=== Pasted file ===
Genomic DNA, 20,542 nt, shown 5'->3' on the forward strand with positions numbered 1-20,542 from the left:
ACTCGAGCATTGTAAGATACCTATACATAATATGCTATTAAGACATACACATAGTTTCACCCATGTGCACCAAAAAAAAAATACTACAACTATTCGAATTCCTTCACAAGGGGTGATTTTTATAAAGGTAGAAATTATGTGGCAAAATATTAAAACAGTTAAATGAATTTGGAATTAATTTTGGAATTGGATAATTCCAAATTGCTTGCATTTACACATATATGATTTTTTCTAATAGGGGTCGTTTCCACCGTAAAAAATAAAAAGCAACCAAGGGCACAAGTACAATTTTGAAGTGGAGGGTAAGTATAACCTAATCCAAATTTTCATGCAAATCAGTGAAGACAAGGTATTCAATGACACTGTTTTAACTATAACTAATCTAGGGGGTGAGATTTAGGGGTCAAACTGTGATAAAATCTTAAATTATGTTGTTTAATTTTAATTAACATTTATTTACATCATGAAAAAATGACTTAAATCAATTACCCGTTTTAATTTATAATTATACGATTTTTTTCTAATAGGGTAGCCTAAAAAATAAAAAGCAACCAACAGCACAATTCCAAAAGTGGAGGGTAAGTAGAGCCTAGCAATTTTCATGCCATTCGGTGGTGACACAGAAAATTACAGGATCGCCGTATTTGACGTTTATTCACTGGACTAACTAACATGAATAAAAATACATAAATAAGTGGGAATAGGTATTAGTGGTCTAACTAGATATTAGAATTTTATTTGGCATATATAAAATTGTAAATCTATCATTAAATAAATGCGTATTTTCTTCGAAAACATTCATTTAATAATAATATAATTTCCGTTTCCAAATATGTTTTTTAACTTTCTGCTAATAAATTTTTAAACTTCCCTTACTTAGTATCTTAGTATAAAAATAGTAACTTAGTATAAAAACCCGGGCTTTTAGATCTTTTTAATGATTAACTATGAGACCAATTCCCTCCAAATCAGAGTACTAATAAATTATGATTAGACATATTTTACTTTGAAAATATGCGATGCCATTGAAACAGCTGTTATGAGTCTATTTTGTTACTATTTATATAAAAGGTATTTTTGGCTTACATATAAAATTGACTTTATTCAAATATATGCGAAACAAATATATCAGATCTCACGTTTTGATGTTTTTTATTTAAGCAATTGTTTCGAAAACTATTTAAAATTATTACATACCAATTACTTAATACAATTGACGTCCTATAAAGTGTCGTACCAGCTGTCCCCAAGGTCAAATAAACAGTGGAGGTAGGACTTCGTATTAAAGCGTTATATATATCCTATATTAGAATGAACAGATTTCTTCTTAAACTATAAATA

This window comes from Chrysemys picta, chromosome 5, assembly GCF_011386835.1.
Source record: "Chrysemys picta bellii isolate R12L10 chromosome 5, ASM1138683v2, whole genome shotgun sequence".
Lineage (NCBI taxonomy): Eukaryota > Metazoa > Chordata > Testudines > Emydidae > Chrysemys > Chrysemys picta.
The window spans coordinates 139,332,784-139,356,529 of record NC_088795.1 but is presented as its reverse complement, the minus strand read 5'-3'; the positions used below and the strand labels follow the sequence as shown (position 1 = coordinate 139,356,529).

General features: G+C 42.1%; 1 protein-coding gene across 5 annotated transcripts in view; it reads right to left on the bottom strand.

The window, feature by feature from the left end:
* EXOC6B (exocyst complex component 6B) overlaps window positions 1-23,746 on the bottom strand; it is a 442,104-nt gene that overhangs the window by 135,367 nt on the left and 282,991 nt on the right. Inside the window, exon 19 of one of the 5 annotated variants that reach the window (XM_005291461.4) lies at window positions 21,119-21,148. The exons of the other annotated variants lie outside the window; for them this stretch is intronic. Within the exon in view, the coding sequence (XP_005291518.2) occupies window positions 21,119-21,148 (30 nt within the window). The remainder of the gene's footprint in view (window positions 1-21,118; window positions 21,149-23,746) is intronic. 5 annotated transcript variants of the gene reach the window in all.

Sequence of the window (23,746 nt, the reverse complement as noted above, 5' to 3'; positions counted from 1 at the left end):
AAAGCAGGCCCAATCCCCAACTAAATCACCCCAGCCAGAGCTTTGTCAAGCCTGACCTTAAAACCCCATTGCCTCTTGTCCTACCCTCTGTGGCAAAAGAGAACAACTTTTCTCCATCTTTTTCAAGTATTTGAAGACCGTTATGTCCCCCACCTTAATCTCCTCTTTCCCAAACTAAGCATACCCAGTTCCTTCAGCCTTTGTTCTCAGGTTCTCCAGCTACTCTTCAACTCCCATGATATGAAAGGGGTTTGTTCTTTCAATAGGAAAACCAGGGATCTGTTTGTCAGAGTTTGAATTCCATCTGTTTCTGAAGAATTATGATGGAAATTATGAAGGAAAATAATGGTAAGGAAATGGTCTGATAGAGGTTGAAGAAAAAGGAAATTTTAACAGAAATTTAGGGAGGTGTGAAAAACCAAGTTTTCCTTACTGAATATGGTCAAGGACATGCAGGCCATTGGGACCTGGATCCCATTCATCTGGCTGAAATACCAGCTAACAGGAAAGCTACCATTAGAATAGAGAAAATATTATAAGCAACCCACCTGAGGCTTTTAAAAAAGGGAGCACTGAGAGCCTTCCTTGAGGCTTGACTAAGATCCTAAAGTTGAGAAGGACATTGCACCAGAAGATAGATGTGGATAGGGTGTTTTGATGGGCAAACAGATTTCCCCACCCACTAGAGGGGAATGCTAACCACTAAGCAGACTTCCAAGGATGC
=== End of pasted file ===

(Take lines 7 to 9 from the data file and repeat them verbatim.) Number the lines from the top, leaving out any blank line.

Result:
General features: G+C 42.1%; 1 protein-coding gene across 5 annotated transcripts in view; it reads right to left on the bottom strand.

The window, feature by feature from the left end:
* EXOC6B (exocyst complex component 6B) overlaps window positions 1-23,746 on the bottom strand; it is a 442,104-nt gene that overhangs the window by 135,367 nt on the left and 282,991 nt on the right. Inside the window, exon 19 of one of the 5 annotated variants that reach the window (XM_005291461.4) lies at window positions 21,119-21,148. The exons of the other annotated variants lie outside the window; for them this stretch is intronic. Within the exon in view, the coding sequence (XP_005291518.2) occupies window positions 21,119-21,148 (30 nt within the window). The remainder of the gene's footprint in view (window positions 1-21,118; window positions 21,149-23,746) is intronic. 5 annotated transcript variants of the gene reach the window in all.